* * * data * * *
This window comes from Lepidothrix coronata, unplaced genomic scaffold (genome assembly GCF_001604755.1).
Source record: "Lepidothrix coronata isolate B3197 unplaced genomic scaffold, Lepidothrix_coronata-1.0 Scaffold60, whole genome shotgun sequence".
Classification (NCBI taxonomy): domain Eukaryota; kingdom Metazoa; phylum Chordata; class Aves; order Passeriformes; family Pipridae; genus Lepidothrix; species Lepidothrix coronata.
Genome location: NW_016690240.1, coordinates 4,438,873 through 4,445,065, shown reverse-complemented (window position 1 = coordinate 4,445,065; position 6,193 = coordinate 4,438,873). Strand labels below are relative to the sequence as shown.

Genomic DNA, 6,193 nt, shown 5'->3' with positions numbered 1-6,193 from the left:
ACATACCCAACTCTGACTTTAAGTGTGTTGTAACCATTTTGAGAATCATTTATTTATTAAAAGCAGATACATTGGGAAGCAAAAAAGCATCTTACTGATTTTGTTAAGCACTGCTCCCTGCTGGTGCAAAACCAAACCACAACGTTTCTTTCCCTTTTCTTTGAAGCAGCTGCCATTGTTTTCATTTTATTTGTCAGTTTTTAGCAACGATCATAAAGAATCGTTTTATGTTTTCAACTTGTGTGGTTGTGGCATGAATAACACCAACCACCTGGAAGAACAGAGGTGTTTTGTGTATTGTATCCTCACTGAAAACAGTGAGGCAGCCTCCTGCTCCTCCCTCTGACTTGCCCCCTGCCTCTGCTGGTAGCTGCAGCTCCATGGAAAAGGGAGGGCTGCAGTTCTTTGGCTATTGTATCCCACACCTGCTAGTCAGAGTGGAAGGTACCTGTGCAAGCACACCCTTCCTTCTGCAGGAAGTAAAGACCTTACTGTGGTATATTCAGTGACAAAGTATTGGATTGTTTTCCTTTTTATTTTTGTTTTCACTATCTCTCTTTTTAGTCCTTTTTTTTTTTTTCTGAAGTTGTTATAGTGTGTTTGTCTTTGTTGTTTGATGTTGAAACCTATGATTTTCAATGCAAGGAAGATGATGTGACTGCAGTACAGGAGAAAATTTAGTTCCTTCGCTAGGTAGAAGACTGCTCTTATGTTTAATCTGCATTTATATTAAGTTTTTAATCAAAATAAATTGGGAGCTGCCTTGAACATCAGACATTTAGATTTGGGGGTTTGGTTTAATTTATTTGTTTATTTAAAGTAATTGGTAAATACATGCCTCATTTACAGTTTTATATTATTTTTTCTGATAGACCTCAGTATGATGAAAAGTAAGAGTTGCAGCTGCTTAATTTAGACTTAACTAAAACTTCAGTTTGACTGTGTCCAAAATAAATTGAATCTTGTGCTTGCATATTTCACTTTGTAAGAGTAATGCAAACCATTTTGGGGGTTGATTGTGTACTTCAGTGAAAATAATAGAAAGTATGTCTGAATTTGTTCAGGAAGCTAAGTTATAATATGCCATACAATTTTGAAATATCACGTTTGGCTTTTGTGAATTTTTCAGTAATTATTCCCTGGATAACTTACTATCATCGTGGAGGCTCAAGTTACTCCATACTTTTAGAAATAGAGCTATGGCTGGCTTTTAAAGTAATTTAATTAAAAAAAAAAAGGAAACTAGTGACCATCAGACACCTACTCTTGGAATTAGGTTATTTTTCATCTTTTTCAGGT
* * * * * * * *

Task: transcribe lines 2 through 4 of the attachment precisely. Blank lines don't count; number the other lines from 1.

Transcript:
Source record: "Lepidothrix coronata isolate B3197 unplaced genomic scaffold, Lepidothrix_coronata-1.0 Scaffold60, whole genome shotgun sequence".
Classification (NCBI taxonomy): domain Eukaryota; kingdom Metazoa; phylum Chordata; class Aves; order Passeriformes; family Pipridae; genus Lepidothrix; species Lepidothrix coronata.
Genome location: NW_016690240.1, coordinates 4,438,873 through 4,445,065, shown reverse-complemented (window position 1 = coordinate 4,445,065; position 6,193 = coordinate 4,438,873). Strand labels below are relative to the sequence as shown.